21.2.06

When the movie is better than the book

Many times, the movie is not as good as the book. Some times, the movie is entirely different than the book and can stand on its own - The Wizard of Oz is a great example. Some times, the movie is the equal of the book (the Colin Firth P&P, for example).

And then there are those very rare times when the movie is far, far better than the book. I've recently experienced this with our afterschool book club. We read Joan Lindsay's A Picnic at Hanging Rock as a group. The kids liked it, even though they sometimes had difficulty understanding and following the slow pace of the book. The mystery of what happened to the girls intrigued them. Then we watched the movie.

The setting, the music, the pacing: it was perfect. The kids were loathe to stop the film at the end of the period, and just as loathe to start again the next time because it was so eerie, so creepy.

When it was all over, they were unanimous. The movie was far, far better than the book. How often can you say that?

3 comments:

Sherri said...

Ya know, I had that experience with two books turned into movies -- Chocolat and Practical Magic.

I really didn't like the book Chocolat -- I found it a little too plotless, sort of wandery, with too many threads and ideas in it and lots of distance between the reader and the characters. I almost stopped reading halfway through. The priest character irritated me by being too empty. The author seemed almost smug about him. The central character wasn't really central -- she was just viewing what went on. She hardly seemed present sometimes, and wasn't even involved in the "climax" of the book, at least not so much that I remember it.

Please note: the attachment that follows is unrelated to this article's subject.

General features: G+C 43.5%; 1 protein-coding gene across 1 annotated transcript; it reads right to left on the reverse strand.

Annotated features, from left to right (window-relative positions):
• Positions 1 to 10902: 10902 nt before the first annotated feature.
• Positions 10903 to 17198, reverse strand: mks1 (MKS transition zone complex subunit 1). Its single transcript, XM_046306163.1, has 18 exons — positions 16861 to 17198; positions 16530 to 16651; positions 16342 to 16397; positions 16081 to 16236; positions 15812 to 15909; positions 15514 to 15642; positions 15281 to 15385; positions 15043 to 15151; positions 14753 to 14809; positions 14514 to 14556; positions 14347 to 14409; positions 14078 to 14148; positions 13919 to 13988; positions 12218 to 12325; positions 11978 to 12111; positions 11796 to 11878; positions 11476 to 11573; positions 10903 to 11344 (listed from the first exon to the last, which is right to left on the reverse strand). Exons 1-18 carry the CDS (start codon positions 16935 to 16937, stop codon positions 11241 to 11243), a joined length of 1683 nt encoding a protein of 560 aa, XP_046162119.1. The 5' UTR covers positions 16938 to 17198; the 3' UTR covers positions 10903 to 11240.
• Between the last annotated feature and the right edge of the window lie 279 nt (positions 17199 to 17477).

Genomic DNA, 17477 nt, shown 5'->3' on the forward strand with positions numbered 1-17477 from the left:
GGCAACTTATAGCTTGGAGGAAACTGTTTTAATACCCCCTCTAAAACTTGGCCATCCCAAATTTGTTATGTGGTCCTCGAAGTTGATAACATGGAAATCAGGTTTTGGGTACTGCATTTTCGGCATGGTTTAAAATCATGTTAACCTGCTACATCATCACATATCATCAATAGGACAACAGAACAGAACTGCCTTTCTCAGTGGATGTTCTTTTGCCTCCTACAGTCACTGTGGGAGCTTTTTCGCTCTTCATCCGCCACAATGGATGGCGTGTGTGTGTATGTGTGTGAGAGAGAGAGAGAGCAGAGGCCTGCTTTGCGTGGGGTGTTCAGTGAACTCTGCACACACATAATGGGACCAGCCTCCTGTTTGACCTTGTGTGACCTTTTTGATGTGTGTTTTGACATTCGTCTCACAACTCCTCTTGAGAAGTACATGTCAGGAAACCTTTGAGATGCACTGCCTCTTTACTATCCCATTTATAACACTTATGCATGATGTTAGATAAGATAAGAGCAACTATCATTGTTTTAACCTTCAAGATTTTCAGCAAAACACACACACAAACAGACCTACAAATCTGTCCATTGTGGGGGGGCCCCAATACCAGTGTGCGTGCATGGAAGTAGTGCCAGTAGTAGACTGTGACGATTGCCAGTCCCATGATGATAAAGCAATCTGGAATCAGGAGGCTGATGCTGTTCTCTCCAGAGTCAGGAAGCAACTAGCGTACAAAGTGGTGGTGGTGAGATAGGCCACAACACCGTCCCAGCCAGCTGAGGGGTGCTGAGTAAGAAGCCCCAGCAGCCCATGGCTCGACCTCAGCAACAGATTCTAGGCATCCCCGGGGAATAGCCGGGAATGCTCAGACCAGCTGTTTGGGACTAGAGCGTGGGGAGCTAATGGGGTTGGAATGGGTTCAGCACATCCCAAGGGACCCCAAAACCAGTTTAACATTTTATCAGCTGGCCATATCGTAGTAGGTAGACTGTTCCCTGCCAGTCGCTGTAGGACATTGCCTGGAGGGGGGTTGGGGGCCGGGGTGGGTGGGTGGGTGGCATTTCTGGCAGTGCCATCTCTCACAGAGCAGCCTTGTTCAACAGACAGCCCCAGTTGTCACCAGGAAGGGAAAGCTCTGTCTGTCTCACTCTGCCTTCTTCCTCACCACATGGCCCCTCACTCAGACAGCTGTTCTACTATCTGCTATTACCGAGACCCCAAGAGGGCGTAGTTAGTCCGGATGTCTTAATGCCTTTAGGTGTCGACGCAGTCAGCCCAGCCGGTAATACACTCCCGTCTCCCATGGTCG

The movie took a lot of liberties, but condensed all the fluff and bother down to a single strong plot thread that told an actual story. I also liked the implied magic of the movie, which wasn't in the book. I enjoyed the movie much more.

With Practical Magic, the movie also condensed the book down, and while I liked the book very much, I felt like Hoffman was shying away from the magic she kept saying existed and made such a difference in these women's lives. Perhaps it is because of my own background or my love for fantasy, but the movie made the magic central, while the book seemed as embarrassed by it as the main character.

Well, that and I loved Stockard Channing and Diane Weist as the two aunts.

Usually the movie doesn't honor the book enough for me, but in those two cases, I thought the movie was an improvement.

Karmon said...

Sherri, I liked the book too much to watch Practical Magic.

I think anything directed by Robert Redford is a better movie than a book. He chooses some boring books and manages to make them into visually stunning films.

camillofan said...

The movie To Kill a Mockingbird is the equal of one of the finest novels of the 20th C. And the film version of Oscar and Lucinda was as good as the book, IMO.